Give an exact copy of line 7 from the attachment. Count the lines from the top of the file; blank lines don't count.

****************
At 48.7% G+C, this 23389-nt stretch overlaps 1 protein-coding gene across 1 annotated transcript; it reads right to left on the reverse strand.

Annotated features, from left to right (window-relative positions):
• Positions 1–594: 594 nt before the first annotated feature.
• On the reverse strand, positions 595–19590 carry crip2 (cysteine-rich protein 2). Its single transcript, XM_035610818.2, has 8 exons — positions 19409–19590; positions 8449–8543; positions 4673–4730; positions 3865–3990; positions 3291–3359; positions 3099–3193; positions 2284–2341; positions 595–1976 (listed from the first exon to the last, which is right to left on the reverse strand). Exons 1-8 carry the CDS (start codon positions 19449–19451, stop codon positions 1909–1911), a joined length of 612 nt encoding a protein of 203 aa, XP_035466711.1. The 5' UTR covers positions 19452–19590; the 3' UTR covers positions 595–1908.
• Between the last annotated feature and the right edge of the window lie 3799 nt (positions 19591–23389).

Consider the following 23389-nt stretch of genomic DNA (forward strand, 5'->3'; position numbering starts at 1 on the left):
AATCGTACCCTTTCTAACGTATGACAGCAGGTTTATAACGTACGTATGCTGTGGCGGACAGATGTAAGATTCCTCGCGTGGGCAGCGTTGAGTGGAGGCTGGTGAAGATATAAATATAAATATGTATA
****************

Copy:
AATCGTACCCTTTCTAACGTATGACAGCAGGTTTATAACGTACGTATGCTGTGGCGGACAGATGTAAGATTCCTCGCGTGGGCAGCGTTGAGTGGAGGCTGGTGAAGATATAAATATAAATATGTATA